1.Hyderabad the city of Nizam





ASIF JAHI DYNASTY (1724 - 1948)

The seven rulers of the Asif Jahi Dynasty

In 1724 Nizam-ul-Mulk Asif Jah I founded the Asif Jahi Dynasty and seven generations of the family ruled the Deccan for 224 years upto 1948. During this period several buildings of archaeological and public importance were built. Notable among them are: Purani Haveli, Chow Mahalla Palace, Osmania University, Jubilee Hall, Assembly Building, Asifia Library, Osmania Hospital, High Court, and all the buildings in the Public Garden.

The origins of the Asif Jahi dynasty can be traced to Chin Qalich Khan who was the grandfather of the first Nizam and the commander of the Mughal army during Aurangzeb’s reign. Chin Qalich Khan led the attack of the Mughal army into the Deccan under his Emperor’s ambitious plans of expanding the Mughal empire. During Aurangzeb’s last siege of Golconda in 1687, Chin Qalich Khan was wounded. He died in Atapur village near Himayath Sagar.
Chin Qalich Khan’s son, Nawab Ghaziuddin Khan, married the daughter of Sadullah Khan, Prime Minister of Aurangzeb. A son was born, and the Emperor named him Mir Qumaruddin. At the age of six, Mir Qumaruddin accompanied his father to the Mughal court. Aurangzeb awarded him a mansab, and said to his father, “The star of destiny shines on the forehead of your son”. Mir Qumaruddin displayed considerable skill as a warrior and at the age of nineteen, the Emperor bestowed on him the title “Chin Fateh Khan”. At 26, he was appointed Commander in Chief and Viceroy, first at Bijapur, then Malwa and later of the Deccan.
Subsequently, the Mughal empire declined. There was much confusion after the death of Aurangzeb, and Mir Qumaruddin established his position as Viceroy Farukh Siar who was the Mughal Emperor for a brief tenure conferred on Mir Qumaruddin the title Nizam-ul-mulk Fateh Jung. He thus became the first Nizam. A subsequent Emperor, Muhammad Shah bestowed on him the title Asif Jah. The dynasty of the Nizams of Hyderabad thus came to be known as the Asif Jahi Dynasty.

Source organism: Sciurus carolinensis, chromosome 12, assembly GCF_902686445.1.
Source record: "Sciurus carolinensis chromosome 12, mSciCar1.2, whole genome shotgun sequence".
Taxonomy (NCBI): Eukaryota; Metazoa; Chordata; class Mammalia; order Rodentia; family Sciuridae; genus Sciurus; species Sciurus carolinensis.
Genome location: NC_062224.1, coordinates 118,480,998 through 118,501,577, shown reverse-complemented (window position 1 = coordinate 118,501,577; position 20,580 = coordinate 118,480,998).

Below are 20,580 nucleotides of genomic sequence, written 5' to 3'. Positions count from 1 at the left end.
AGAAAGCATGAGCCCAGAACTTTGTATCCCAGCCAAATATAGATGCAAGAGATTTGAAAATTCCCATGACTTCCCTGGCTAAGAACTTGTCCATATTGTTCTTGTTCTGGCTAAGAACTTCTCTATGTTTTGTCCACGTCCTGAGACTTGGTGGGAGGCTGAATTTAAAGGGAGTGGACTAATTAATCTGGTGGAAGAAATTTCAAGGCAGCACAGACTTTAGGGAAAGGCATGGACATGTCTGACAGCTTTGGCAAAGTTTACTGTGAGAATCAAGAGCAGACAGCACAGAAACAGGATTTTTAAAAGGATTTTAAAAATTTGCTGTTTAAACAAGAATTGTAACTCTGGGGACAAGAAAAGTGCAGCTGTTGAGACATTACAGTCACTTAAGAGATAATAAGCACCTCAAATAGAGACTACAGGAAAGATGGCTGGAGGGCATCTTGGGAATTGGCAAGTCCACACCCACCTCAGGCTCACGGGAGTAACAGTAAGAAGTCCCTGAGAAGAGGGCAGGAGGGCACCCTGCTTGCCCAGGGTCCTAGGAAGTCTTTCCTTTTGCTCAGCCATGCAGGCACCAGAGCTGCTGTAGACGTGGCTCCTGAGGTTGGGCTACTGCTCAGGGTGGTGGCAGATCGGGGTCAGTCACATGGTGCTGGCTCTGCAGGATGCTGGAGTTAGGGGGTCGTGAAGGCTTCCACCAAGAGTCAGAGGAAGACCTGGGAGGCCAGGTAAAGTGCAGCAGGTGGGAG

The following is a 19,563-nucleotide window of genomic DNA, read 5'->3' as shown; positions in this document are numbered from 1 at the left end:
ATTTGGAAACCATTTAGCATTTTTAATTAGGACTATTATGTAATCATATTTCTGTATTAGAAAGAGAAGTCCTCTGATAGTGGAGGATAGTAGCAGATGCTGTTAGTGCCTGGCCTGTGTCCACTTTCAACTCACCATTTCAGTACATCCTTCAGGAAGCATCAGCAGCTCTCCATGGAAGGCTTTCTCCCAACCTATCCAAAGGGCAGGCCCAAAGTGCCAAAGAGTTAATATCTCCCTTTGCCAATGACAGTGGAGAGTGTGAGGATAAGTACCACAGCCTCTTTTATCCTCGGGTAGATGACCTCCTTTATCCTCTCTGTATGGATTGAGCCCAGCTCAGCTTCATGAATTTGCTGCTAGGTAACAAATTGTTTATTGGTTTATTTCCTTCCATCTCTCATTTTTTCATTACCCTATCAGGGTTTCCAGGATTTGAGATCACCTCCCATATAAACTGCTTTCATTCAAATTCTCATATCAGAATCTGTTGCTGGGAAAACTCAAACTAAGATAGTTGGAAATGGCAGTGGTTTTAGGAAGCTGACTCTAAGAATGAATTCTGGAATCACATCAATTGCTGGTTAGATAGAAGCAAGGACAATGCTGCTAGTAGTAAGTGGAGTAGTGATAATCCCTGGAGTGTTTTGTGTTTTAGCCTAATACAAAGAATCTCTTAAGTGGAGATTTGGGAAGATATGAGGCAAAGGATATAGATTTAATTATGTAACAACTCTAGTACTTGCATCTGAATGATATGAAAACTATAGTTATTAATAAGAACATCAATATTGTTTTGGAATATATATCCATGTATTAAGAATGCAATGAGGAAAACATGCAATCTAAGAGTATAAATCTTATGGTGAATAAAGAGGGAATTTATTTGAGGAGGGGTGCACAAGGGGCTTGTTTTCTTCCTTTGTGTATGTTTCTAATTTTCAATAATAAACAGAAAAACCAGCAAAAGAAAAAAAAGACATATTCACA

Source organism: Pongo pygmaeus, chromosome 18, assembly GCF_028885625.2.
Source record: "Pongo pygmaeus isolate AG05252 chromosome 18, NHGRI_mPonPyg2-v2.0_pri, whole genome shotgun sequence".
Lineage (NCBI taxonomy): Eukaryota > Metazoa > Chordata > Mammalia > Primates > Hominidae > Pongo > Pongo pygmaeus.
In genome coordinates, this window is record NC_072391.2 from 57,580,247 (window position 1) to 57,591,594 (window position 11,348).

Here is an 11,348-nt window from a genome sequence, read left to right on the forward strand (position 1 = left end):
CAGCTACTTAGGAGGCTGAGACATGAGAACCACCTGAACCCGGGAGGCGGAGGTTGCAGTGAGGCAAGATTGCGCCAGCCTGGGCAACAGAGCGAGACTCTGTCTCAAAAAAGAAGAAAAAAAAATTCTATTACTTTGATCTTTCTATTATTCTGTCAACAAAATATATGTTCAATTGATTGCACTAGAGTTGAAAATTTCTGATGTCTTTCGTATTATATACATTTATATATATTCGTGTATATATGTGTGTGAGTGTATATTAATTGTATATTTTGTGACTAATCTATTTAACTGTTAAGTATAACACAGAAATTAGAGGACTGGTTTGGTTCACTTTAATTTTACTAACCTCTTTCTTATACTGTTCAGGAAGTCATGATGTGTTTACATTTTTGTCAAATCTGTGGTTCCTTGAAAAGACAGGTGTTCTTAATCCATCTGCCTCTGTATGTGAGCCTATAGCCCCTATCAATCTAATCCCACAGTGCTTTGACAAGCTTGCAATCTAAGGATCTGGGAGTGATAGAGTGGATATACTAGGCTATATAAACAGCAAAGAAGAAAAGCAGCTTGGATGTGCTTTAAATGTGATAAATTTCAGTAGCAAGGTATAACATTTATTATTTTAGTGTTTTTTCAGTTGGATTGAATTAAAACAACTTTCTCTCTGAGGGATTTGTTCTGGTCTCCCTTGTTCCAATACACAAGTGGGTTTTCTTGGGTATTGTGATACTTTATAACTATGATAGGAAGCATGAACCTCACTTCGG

Unrest and claims to the throne continued after the death of Aurangzeb, and amidst the general confusion, Asif Jah had little difficulty in asserting his independence from the weak occupants of the Delhi throne. At that time, Asif Jah was the Sudedar of Malwa. However, his independence was the cause of much jealousy, and the Delhi court secretly instructed Mubrez Khan, the Subedar of the Deccan, to oppose him. A battle was fought at Shakar-Khelda in the district of Berer in 1724, where Mubrez Khan was defeated and killed. This battle established Asif Jah's supremacy in the Deccan. After gaining independence, Asif Jah came to be known as Nizam-ul-Mulk. He first set up his capital at Auragabad but later moved to Hyderabad, which became the capital of the Asif Jahi dynasty.
Nizam-ul-Mulk's greatest achievement was the foundation of the Hyderabad Dominion. He attained his object by waging a struggle against the Marhattas and by the policy of non-involvement in the rivalry for power between the British and the French. His policy has been justified by later events as Hyderabad state survived right through the period of British rule upto the time of Indian independence.
Asif Jah ruled wisely and established an independent state in the Deccan. He was one of the ablest statesmen. However, his death at Burhanpur on 21st May 1748 at the age of 78, was followed by a struggle for the throne. By this time, foreign powers were spreading their tentacles. Asif Jah's second son Nasir Jung was supported by the British whereas Muzafar Jung, grandson of Asif Jah, was supported by the French. Nasir Jung succeeded; but after a brief rule he was slain in 1750 in an encounter with the French troops at Arcot. Thereupon, Muzafar Jung ascended the throne. In the following year he was murdered and his son Salabath Jung was put on the throne. In 1762 Salabeth Jung was dethroned by his brother Nizam Ali Khan, and confined at Bidar where he died in 1793.